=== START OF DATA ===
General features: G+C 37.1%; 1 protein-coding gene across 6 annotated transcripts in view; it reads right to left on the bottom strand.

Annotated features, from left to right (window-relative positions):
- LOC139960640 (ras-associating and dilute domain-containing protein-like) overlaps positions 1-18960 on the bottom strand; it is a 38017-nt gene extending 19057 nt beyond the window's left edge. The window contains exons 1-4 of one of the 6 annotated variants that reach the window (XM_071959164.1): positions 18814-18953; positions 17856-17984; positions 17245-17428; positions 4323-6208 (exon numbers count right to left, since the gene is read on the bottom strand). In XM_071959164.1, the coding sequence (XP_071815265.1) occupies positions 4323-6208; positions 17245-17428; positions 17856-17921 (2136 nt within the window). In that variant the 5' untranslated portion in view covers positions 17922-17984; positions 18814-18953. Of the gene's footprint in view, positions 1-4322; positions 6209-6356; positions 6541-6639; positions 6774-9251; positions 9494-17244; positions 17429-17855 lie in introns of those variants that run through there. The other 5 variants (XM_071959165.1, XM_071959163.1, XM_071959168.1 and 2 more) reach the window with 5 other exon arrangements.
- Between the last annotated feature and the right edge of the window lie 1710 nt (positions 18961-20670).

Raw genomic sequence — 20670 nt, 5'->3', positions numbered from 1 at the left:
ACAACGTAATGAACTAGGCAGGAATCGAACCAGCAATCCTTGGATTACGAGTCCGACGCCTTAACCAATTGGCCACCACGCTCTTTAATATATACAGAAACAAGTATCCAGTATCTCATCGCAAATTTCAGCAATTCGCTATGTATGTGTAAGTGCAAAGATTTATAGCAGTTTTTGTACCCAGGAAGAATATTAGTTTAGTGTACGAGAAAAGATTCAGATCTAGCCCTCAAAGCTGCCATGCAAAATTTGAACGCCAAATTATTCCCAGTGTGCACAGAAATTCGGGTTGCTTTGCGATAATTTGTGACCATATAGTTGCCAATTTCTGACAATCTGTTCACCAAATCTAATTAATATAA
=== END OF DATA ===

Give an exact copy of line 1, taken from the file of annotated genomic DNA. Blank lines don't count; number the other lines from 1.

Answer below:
General features: G+C 37.1%; 1 protein-coding gene across 6 annotated transcripts in view; it reads right to left on the bottom strand.